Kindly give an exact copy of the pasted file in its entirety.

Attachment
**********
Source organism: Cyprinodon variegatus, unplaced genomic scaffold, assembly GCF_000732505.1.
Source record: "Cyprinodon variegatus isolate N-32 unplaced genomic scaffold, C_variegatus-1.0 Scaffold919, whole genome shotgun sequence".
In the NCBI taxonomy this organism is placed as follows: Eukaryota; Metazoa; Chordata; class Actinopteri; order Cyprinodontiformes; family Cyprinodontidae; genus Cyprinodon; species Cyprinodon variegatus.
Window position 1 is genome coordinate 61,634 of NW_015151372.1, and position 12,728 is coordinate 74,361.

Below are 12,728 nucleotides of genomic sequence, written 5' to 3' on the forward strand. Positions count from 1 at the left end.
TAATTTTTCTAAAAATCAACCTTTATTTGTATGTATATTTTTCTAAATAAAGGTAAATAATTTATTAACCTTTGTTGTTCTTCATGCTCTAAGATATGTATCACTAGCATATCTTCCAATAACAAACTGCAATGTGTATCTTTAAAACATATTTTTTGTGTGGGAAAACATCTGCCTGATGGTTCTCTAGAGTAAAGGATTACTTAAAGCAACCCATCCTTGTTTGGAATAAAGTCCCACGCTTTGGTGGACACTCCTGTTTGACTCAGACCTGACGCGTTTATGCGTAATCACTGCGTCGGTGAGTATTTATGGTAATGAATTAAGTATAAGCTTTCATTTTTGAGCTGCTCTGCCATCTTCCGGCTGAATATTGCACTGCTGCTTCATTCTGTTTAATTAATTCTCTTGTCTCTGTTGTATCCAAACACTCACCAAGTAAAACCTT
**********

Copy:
Source organism: Cyprinodon variegatus, unplaced genomic scaffold, assembly GCF_000732505.1.
Source record: "Cyprinodon variegatus isolate N-32 unplaced genomic scaffold, C_variegatus-1.0 Scaffold919, whole genome shotgun sequence".
In the NCBI taxonomy this organism is placed as follows: Eukaryota; Metazoa; Chordata; class Actinopteri; order Cyprinodontiformes; family Cyprinodontidae; genus Cyprinodon; species Cyprinodon variegatus.
Window position 1 is genome coordinate 61,634 of NW_015151372.1, and position 12,728 is coordinate 74,361.

Below are 12,728 nucleotides of genomic sequence, written 5' to 3' on the forward strand. Positions count from 1 at the left end.
TAATTTTTCTAAAAATCAACCTTTATTTGTATGTATATTTTTCTAAATAAAGGTAAATAATTTATTAACCTTTGTTGTTCTTCATGCTCTAAGATATGTATCACTAGCATATCTTCCAATAACAAACTGCAATGTGTATCTTTAAAACATATTTTTTGTGTGGGAAAACATCTGCCTGATGGTTCTCTAGAGTAAAGGATTACTTAAAGCAACCCATCCTTGTTTGGAATAAAGTCCCACGCTTTGGTGGACACTCCTGTTTGACTCAGACCTGACGCGTTTATGCGTAATCACTGCGTCGGTGAGTATTTATGGTAATGAATTAAGTATAAGCTTTCATTTTTGAGCTGCTCTGCCATCTTCCGGCTGAATATTGCACTGCTGCTTCATTCTGTTTAATTAATTCTCTTGTCTCTGTTGTATCCAAACACTCACCAAGTAAAACCTT